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South Korea pivots toward conflict

President Yoon is turning his country into a bigger cog in the US war machine

War ZonesAsia

Yoon Suk Yeol takes the presidential oath of office, May 10, 2022. Photo from Wikimedia Commons.

South Korean President Yoon Suk Yeol is rushing South Korea headlong into the middle of the new Cold War that the United States is waging against China.

Yoon’s aspiration to position South Korea as a “global pivotal state” is turning the country into a bigger cog in the US war machine and stakes its security and economic future on a declining US-led global order.

Yoon’s support of the US global order has taken him on a flurry of visits and meetings around the world, from the virtual Indo-Pacific Economic Framework (IPEF) summit to the NATO summit in Madrid to high-level meetings in Japan and the US.

Most recently on his April 26 US visit, President Yoon and US President Joe Biden announced the “Washington Declaration” to deploy US nuclear-armed submarines to South Korea—reintroducing US nuclear weapons to South Korea for the first time in more than 40 years.

When viewed against North Korea’s development of nuclear weapons as a strategic deterrent, these weapons in South Korea will more likely fuel a nuclear arms race rather than check Pyongyang’s nuclear program.

As former South Korean Unification Minister Jeong Se-hyun observed, four out North Korea’s six nuclear tests occurred in response to the hardline stance of conservative South Korean administrations that refused to dialogue with the North.

Ultimately, Yoon’s actions are putting South Korea on a dangerous path that further destabilizes inter-Korean relations and antagonizes China, its biggest trading partner.

All the while, the move also forsakes the Korean government’s duty to advocate for reparations from Japan for Koreans exploited under Japanese colonialism and to prevent the discharge of radioactive waste from the Fukushima nuclear reactor, which lies upstream from South Korea.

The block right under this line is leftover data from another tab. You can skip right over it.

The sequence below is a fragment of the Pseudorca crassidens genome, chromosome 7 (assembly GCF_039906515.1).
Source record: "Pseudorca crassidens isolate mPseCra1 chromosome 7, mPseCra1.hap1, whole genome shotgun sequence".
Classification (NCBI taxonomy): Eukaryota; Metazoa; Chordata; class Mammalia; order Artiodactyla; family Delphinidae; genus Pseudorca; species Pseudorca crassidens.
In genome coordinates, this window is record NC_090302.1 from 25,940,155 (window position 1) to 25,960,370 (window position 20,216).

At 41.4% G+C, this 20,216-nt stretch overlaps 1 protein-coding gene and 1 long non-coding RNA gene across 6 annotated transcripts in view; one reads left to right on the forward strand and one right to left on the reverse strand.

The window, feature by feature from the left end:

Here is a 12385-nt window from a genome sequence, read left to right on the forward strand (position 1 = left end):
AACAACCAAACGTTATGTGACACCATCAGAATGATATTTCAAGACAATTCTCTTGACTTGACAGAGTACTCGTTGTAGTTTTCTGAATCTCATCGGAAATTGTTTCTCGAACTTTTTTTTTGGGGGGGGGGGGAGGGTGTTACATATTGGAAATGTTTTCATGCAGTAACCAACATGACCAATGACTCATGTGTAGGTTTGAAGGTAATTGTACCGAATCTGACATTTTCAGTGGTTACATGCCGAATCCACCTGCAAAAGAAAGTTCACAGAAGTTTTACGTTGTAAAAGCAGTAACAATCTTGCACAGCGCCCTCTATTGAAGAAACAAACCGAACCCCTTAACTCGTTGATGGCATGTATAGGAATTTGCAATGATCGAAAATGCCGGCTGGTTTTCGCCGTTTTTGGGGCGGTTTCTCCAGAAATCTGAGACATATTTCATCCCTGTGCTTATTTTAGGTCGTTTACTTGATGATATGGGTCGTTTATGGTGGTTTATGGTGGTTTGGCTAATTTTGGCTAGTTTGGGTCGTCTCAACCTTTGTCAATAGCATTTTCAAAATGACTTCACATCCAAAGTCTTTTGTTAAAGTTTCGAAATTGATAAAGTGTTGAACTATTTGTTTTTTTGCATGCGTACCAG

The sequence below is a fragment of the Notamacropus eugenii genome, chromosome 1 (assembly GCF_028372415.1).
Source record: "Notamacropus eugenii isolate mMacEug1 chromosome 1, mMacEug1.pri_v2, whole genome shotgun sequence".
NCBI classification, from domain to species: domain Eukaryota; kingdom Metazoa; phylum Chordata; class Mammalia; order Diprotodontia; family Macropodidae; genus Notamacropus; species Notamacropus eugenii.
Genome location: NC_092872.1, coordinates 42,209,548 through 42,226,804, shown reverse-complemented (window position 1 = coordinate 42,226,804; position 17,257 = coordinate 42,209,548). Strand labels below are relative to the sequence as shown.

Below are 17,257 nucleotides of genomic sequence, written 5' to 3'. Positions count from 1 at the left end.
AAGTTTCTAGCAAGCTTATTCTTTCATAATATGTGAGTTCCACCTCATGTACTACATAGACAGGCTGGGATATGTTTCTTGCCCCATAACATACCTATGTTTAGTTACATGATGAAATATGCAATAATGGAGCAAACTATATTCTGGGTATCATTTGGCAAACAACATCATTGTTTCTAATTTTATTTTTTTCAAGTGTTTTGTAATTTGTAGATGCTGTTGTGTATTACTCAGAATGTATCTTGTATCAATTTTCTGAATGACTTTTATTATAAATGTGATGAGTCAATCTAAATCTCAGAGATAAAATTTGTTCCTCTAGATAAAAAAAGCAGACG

Yoon’s ‘global pivotal state’

The alarming return of US nuclear weapons to South Korea follows Yoon’s posturing to develop nukes in his country this past January as part of his evolving extremist hardline North Korea policy. More broadly, it forms part of Yoon’s greater foreign-policy agenda of inserting South Korea in the security architecture of the US’s anti-China Asia-Pacific grand strategy.

The Seoul administration’s “Strategy for a Free, Peaceful and Prosperous Indo-Pacific Region,” like Yoon’s recent activities, follows closely from the US Indo-Pacific Strategy, with the goal of building and enforcing a US-led “rules-based order” in the region with “like-minded allies” to contain China.

For all its declarations of fairness and playing by the rules, this US-dominated “rules-based order” is at odds with the actual multipolar world taking shape as well as the multilateral nature of the internationally agreed-upon UN-based order.

The US has been leading the creation of regional minilateral bodies such as the Quadrilateral Security Dialogue (Quad) or the Indo-Pacific Economic Framework as part of its “hybrid war against China” and engaging in unilateral aggression toward China in the form of “military, economic, information, and military warfare.”

For example, the US is setting the stage to dispute China’s actions in the South China Sea not through the UN Law of the Sea Convention, which the US has not signed on to, but rather through the Indo-Pacific security framework.